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Title: The political economy of the Sino-American imbalance
Author: Lee, Gyu Cheol
ISNI:       0000 0004 5346 4319
Awarding Body: University of York
Current Institution: University of York
Date of Award: 2014
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This thesis explores the development of the Sino-American imbalance between the mid-1990s and 2007. Addressing this issue, most mainstream economists have mainly concerned themselves with whether it is a natural reflection of cross-country differences in underlying ‘market fundamentals’ or an outcome of ‘misguided’ state policies which require corrective policy actions. On the other hand, international political economists have focused on its implications for inter-state power relations: whether it is a reflection of the US’ lasting hegemonic power based on the unique status of the dollar or a symptom of the rise of China as a new centre of the global political economy. In distinction to these existing views, this thesis focuses on the fundamental social foundation of the Sino-American global imbalance with the help of an Open Marxist account of capitalist social relations, and interprets the phenomenon as a form of the contradictory process of capital accumulation mediated by states’ economic policies. By analysing the social context of the contradictory rise of China as a surplus-running ‘factory of the world’ together with the contradictory rise of the US as a debt-ridden ‘consumption market of the world’ from the mid-1990s, this thesis lays out three arguments on the nature of the Sino-American imbalance. First, it is argued that what is called ‘misguided’ policies were employed by each state as a governing strategy securing reproduction of social relations in the face of an accumulation crisis, and thus the root cause of the imbalance was not the policies themselves but the crisis-tendency inherent in the capitalist mode of production. Second, this thesis argues that the imbalance was managed through de-facto international cooperation between the global centre of production (China) and the global centre of circulation (the US) which are mutually dependent in sustaining accumulation within their respective territories. Third, this thesis maintains that the cooperative relations conducive to sustaining growth in the form of a growing bilateral imbalance were fundamentally contradictory relations, helping productive forces in China maximize themselves without regard for the limited markets, and at the same time allowing credit in the US to expand regardless of the debtors’ ability to service the accumulated debts, thus amplifying the possibility of a crisis on the world market. Consequently, the Sino-American imbalance was a perverted form of international cooperation between China and the US for sustaining accumulation and securing reproduction of capitalist social relations.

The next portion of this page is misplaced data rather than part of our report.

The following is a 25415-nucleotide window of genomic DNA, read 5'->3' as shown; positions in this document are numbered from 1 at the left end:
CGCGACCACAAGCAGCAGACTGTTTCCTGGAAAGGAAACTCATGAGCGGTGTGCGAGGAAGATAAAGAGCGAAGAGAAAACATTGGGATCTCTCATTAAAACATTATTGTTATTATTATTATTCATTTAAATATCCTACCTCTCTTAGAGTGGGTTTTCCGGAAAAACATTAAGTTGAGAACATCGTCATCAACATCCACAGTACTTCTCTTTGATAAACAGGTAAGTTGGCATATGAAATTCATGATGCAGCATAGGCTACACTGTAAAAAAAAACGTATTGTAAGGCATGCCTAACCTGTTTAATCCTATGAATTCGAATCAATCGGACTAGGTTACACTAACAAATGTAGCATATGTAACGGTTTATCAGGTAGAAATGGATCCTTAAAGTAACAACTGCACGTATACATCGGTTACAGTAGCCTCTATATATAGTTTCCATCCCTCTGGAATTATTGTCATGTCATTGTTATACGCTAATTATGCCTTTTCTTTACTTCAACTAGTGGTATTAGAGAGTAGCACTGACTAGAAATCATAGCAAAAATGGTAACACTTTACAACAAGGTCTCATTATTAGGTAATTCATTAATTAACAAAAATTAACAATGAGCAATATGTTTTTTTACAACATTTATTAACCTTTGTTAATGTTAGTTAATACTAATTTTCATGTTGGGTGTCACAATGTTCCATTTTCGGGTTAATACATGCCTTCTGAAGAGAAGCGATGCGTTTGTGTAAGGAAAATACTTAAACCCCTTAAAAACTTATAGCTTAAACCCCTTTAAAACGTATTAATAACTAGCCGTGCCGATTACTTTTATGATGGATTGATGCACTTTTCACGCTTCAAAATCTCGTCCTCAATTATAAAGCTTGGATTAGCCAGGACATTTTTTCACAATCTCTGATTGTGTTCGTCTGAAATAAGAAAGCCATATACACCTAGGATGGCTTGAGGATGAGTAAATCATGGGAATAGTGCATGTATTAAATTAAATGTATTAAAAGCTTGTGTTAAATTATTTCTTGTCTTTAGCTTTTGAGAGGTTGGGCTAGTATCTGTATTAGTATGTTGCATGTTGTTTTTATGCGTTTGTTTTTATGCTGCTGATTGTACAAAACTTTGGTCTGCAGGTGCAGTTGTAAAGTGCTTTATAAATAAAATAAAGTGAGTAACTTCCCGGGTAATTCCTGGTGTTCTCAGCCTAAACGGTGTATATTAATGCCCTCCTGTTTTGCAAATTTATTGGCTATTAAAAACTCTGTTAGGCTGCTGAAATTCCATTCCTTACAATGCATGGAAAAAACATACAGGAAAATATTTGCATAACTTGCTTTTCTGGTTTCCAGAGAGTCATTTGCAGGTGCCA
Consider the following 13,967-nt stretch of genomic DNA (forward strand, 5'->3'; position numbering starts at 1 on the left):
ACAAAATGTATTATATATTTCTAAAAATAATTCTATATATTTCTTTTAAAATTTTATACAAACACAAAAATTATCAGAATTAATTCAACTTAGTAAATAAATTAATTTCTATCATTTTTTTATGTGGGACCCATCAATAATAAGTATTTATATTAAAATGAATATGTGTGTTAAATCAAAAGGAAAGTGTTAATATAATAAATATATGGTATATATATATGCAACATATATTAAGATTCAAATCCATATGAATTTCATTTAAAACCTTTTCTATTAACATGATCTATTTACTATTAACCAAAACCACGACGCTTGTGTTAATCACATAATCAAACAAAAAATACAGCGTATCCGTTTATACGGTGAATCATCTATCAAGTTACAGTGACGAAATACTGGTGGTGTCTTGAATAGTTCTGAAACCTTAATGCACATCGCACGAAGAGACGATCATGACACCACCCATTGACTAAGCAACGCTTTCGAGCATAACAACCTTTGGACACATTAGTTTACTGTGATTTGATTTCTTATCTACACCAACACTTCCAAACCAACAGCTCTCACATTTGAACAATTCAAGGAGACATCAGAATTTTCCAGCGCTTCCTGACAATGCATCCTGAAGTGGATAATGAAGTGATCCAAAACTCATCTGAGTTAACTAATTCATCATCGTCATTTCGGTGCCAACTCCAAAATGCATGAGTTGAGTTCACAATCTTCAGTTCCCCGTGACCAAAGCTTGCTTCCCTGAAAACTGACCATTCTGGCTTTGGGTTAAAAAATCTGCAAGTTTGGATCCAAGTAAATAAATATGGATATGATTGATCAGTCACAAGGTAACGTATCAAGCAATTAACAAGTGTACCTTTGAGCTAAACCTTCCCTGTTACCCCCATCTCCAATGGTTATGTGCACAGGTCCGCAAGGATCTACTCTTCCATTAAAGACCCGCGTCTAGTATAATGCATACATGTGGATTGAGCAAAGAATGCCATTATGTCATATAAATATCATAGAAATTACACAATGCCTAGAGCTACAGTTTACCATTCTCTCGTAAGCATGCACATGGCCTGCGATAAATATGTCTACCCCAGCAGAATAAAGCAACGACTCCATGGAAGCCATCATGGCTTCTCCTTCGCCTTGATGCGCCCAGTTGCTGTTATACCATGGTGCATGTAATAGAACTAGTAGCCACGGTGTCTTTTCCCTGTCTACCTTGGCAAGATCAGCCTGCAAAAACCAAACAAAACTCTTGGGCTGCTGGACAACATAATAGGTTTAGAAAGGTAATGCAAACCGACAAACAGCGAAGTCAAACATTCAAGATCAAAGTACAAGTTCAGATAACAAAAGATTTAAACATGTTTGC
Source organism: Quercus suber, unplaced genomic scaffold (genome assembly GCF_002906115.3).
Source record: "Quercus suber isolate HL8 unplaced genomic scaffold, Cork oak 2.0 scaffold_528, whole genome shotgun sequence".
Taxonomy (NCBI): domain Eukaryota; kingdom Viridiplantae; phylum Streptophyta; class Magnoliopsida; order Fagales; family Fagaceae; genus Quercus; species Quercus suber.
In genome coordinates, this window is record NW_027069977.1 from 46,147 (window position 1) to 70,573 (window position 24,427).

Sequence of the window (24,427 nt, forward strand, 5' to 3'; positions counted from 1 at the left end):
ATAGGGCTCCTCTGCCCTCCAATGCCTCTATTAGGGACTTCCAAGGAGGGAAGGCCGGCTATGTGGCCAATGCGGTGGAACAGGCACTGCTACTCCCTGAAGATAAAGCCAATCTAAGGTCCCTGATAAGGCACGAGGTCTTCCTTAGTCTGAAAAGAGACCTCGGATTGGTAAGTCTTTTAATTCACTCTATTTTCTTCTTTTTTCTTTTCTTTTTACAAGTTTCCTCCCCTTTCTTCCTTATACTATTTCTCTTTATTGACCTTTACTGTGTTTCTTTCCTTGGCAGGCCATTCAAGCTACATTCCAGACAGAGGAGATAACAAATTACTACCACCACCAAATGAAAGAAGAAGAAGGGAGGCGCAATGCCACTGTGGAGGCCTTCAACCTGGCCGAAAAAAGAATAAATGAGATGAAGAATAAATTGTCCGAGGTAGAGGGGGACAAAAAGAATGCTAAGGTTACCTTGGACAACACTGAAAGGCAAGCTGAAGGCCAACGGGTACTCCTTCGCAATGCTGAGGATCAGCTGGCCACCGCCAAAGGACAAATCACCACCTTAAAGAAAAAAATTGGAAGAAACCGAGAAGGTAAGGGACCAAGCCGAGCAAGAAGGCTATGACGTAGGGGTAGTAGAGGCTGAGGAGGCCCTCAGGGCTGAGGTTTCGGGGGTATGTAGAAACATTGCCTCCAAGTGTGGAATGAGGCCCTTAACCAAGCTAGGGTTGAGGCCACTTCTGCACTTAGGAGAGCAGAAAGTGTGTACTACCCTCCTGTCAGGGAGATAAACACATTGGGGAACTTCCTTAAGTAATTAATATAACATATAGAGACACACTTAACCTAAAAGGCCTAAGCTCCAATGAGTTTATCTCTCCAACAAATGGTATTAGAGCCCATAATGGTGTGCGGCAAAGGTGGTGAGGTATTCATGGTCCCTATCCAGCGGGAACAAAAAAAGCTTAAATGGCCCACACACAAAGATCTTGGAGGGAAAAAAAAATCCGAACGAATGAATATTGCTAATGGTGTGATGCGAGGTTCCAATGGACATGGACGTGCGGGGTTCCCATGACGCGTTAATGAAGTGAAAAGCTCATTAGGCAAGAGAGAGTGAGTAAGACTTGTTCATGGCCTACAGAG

Supervisor: Bonefeld, Werner ; Rogers, Christopher Sponsor: Not available
Qualification Name: Thesis (Ph.D.) Qualification Level: Doctoral
EThOS ID:  DOI: Not available